Cooking from the recipes themselves was a fun little minigame timed to small musical scores, where you have to press a direction of the D-pad matching the ingredient while timed to the music. Correctly matching the direction and tempo will make a higher quality dish. Using higher-quality ingredients will also raise the quality of the dish, but those are rare. Using those ingredients didn’t seem very beneficial, as the lower-quality ingredients were significantly more plentiful.
As players progress the story, your dragon grows into different phases of life. As a baby, it can’t do much to help you, but it is pretty dang cute. As it grows into a child, teen, or adult, it can start destroying obstacles in your path (or those hiding ingredient fragments), push rocks to let you progress to other areas, and even flying to inaccessible areas for recipe fragments. Little Dragons Cafe is good about making these changes known as your dragon grows, and the newly-accessible areas are often very obvious to you as you explore. However, it does not make it obvious which obstacles your dragon can’t yet conquer that are similar to others that it can, like a brush pile. As each action you ask of your dragon takes stamina, trying to destroy an obstacle your dragon can’t wastes time and stamina. Restoring it is as simple as feeding or petting the dragon, but it doesn’t make it any less frustrating.
As the reality sets in that two children are running a cafe, a few helpers come to your aid. While this seems to mean that you’re free to explore and collect and unlock more of the world, it really means that they’re extremely lazy and you have to nag them at every turn to return to their work. Running the cafe and gaining reputation with the island’s inhabitants is the only way to progress the story, so your cafe workers slacking and not serving customers severely impacts any potential progress.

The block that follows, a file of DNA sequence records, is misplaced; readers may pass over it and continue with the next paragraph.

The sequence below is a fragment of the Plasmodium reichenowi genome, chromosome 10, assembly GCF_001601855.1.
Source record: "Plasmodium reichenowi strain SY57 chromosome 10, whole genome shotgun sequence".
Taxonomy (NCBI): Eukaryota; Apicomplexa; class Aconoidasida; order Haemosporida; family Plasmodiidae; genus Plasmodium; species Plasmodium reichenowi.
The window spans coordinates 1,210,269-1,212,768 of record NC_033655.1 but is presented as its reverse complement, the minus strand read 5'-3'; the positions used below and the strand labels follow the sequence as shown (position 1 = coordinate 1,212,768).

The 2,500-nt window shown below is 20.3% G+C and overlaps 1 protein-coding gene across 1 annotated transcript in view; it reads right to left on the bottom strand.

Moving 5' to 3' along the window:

The story of Little Dragons Cafe is cute, but quickly becomes extremely repetitive, as the game focuses around the specific times of running the cafe, usually the lunch rush at about noon and the dinner rush about 6pm. Waking up at 6am means the player can explore for a few hours before lunch (to make sure your workers aren’t loafing around), and can quickly gather closer resources between lunch and dinner, but there’s no penalty in the game for choosing not to sleep. As the resources refill every day, it’s easy to make a few laps over the course of the day without sleeping, which leaves the player without anything to do. Going to sleep is the only option besides putting the controller down and waiting, which means missing out on a day of cafe customers and potential story progression. A stuck-in-stone routine makes the game lose its charm and quickly become boring.
Little Dragons Cafe is a very cute, fun game with very unfortunate caveats. There was very little depth in the story, but it was still enjoyable to learn about the different NPCs in the story and solve their problems by running the cafe and turning it into a bustling area for you to be proud of. Had the story not been as linear as it was, with the choice to do multiple things at once, it would have been a much more fun experience and maybe not have felt like a slog to keep going through the motions over and over. I did pick up the special edition of the game purely for the adorable baby dragon, but the full-price tag wasn’t something I think I would have paid for the base game.
|Cute art style||Story drags on with no drive|
|Fun, different cooking mechanic||Repetitive gameplay|